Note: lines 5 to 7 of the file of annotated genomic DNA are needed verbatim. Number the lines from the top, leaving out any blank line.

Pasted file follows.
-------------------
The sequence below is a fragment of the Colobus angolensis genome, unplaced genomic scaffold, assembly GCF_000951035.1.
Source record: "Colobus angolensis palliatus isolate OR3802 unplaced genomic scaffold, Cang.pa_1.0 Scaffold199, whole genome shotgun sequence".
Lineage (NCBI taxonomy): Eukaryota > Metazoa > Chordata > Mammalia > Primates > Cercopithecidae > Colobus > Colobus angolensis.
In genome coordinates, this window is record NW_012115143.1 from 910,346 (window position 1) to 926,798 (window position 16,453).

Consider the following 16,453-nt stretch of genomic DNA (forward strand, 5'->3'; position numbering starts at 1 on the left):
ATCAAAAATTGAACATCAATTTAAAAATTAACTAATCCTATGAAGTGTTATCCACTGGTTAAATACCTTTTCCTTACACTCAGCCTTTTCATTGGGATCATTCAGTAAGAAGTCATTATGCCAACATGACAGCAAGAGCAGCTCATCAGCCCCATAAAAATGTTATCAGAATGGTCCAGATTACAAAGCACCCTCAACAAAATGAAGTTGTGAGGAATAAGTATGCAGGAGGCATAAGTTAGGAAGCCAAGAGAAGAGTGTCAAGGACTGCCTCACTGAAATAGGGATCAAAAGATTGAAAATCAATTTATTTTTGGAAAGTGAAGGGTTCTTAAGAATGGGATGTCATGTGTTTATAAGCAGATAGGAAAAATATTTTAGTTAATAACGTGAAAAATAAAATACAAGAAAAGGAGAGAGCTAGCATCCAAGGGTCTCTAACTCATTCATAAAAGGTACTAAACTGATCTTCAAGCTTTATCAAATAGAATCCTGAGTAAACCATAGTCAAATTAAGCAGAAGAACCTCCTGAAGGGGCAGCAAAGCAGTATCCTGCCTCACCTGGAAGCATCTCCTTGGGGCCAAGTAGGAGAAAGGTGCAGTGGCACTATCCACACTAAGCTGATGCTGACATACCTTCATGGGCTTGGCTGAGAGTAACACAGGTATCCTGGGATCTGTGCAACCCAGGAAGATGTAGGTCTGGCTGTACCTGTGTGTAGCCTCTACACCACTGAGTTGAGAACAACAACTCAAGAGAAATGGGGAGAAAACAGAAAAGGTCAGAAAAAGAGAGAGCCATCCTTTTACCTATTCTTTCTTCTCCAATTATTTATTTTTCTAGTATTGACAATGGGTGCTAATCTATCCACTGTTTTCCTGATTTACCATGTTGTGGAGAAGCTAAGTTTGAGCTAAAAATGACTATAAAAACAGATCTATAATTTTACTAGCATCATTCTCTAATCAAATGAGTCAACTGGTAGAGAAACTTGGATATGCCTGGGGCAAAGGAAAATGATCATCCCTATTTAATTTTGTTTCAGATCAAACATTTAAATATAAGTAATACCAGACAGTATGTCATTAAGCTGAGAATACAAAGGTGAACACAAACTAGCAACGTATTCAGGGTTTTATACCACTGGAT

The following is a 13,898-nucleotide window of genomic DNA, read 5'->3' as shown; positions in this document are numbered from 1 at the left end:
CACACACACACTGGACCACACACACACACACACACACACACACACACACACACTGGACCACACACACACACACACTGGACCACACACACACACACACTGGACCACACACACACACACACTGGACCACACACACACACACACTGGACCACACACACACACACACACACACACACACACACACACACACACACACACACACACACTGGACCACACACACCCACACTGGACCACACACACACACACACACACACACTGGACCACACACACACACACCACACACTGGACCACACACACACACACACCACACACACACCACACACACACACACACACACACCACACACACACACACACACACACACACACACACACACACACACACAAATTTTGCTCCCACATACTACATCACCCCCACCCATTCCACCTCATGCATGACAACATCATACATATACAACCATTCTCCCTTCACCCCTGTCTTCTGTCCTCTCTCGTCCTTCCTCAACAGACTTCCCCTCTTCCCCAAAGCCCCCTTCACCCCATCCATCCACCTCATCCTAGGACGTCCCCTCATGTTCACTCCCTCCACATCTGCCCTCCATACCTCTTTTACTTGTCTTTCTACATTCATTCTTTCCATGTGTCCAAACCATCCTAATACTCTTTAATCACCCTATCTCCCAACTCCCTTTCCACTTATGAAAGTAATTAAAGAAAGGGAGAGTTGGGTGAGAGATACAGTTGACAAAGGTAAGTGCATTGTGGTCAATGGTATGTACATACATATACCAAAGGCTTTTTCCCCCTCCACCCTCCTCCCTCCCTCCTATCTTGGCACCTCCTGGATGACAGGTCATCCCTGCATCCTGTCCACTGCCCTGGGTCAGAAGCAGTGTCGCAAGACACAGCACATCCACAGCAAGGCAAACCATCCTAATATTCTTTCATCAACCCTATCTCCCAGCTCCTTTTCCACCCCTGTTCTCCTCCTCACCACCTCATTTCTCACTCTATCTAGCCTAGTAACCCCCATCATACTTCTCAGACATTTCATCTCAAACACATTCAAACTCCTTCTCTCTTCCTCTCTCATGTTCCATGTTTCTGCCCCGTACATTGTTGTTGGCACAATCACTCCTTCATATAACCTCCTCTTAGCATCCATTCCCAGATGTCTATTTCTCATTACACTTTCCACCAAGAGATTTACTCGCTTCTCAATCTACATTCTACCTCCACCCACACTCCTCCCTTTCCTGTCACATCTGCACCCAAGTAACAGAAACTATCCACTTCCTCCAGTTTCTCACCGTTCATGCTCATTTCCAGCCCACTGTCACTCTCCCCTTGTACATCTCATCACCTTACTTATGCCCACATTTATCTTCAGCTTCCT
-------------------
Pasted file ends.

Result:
Consider the following 16,453-nt stretch of genomic DNA (forward strand, 5'->3'; position numbering starts at 1 on the left):
ATCAAAAATTGAACATCAATTTAAAAATTAACTAATCCTATGAAGTGTTATCCACTGGTTAAATACCTTTTCCTTACACTCAGCCTTTTCATTGGGATCATTCAGTAAGAAGTCATTATGCCAACATGACAGCAAGAGCAGCTCATCAGCCCCATAAAAATGTTATCAGAATGGTCCAGATTACAAAGCACCCTCAACAAAATGAAGTTGTGAGGAATAAGTATGCAGGAGGCATAAGTTAGGAAGCCAAGAGAAGAGTGTCAAGGACTGCCTCACTGAAATAGGGATCAAAAGATTGAAAATCAATTTATTTTTGGAAAGTGAAGGGTTCTTAAGAATGGGATGTCATGTGTTTATAAGCAGATAGGAAAAATATTTTAGTTAATAACGTGAAAAATAAAATACAAGAAAAGGAGAGAGCTAGCATCCAAGGGTCTCTAACTCATTCATAAAAGGTACTAAACTGATCTTCAAGCTTTATCAAATAGAATCCTGAGTAAACCATAGTCAAATTAAGCAGAAGAACCTCCTGAAGGGGCAGCAAAGCAGTATCCTGCCTCACCTGGAAGCATCTCCTTGGGGCCAAGTAGGAGAAAGGTGCAGTGGCACTATCCACACTAAGCTGATGCTGACATACCTTCATGGGCTTGGCTGAGAGTAACACAGGTATCCTGGGATCTGTGCAACCCAGGAAGATGTAGGTCTGGCTGTACCTGTGTGTAGCCTCTACACCACTGAGTTGAGAACAACAACTCAAGAGAAATGGGGAGAAAACAGAAAAGGTCAGAAAAAGAGAGAGCCATCCTTTTACCTATTCTTTCTTCTCCAATTATTTATTTTTCTAGTATTGACAATGGGTGCTAATCTATCCACTGTTTTCCTGATTTACCATGTTGTGGAGAAGCTAAGTTTGAGCTAAAAATGACTATAAAAACAGATCTATAATTTTACTAGCATCATTCTCTAATCAAATGAGTCAACTGGTAGAGAAACTTGGATATGCCTGGGGCAAAGGAAAATGATCATCCCTATTTAATTTTGTTTCAGATCAAACATTTAAATATAAGTAATACCAGACAGTATGTCATTAAGCTGAGAATACAAAGGTGAACACAAACTAGCAACGTATTCAGGGTTTTATACCACTGGAT

The following is a 13,898-nucleotide window of genomic DNA, read 5'->3' as shown; positions in this document are numbered from 1 at the left end: